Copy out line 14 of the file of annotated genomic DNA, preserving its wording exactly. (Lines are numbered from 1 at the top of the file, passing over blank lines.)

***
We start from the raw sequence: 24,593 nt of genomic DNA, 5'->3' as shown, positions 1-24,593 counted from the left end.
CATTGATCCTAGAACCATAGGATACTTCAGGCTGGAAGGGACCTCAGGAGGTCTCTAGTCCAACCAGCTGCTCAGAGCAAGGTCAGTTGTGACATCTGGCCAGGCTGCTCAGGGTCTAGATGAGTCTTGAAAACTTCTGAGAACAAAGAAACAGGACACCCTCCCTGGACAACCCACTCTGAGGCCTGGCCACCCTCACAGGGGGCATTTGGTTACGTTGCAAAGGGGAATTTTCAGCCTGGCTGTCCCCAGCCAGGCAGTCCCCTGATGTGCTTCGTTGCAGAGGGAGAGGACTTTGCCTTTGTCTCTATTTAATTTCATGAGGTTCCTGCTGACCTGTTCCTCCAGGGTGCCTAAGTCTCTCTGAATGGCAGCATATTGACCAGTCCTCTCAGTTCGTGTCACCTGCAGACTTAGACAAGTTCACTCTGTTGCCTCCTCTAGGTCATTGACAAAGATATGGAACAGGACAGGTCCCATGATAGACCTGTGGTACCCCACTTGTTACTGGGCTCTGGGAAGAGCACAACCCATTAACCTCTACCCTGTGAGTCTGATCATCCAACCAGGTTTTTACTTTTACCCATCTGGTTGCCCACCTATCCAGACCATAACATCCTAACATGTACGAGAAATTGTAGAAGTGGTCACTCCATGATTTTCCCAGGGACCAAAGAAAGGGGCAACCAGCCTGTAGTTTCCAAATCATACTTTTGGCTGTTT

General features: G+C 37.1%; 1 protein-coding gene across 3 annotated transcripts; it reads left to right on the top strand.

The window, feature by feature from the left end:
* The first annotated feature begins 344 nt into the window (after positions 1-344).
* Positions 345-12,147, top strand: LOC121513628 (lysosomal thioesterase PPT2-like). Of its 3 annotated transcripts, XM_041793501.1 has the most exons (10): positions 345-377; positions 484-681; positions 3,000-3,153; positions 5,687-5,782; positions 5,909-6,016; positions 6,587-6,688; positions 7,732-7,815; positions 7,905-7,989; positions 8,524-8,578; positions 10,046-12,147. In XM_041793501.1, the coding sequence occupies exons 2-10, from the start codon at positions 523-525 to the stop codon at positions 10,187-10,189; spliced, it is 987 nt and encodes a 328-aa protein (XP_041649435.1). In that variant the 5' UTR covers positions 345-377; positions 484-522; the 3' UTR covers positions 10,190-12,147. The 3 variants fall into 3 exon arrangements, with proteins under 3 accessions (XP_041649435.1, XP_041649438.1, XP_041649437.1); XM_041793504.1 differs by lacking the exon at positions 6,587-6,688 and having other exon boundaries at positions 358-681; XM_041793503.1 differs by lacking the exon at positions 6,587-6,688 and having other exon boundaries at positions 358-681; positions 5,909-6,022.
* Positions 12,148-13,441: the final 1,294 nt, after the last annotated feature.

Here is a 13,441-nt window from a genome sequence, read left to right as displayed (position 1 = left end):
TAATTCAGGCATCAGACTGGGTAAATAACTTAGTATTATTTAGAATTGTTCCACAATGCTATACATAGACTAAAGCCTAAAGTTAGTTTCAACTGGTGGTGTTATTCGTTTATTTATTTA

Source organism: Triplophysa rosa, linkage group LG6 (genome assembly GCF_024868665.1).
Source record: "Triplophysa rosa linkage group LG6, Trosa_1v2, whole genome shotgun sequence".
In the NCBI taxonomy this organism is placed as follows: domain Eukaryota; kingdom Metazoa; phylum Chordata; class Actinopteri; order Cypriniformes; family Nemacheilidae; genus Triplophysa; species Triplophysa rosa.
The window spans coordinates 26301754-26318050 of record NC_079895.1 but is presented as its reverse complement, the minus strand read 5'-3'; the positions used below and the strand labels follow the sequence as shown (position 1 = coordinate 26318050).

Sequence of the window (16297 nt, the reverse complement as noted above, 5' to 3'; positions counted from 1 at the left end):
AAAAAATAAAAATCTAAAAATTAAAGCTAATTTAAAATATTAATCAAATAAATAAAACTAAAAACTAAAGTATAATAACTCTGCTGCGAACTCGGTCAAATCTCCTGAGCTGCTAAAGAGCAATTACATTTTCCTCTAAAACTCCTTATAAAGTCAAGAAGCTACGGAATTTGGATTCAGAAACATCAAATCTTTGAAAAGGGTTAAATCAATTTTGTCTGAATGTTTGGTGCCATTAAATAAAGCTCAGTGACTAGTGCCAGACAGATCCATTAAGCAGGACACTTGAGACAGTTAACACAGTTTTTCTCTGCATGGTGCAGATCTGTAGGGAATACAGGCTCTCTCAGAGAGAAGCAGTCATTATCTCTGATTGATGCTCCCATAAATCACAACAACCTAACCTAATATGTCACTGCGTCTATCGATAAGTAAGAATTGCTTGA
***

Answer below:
Sequence of the window (16297 nt, the reverse complement as noted above, 5' to 3'; positions counted from 1 at the left end):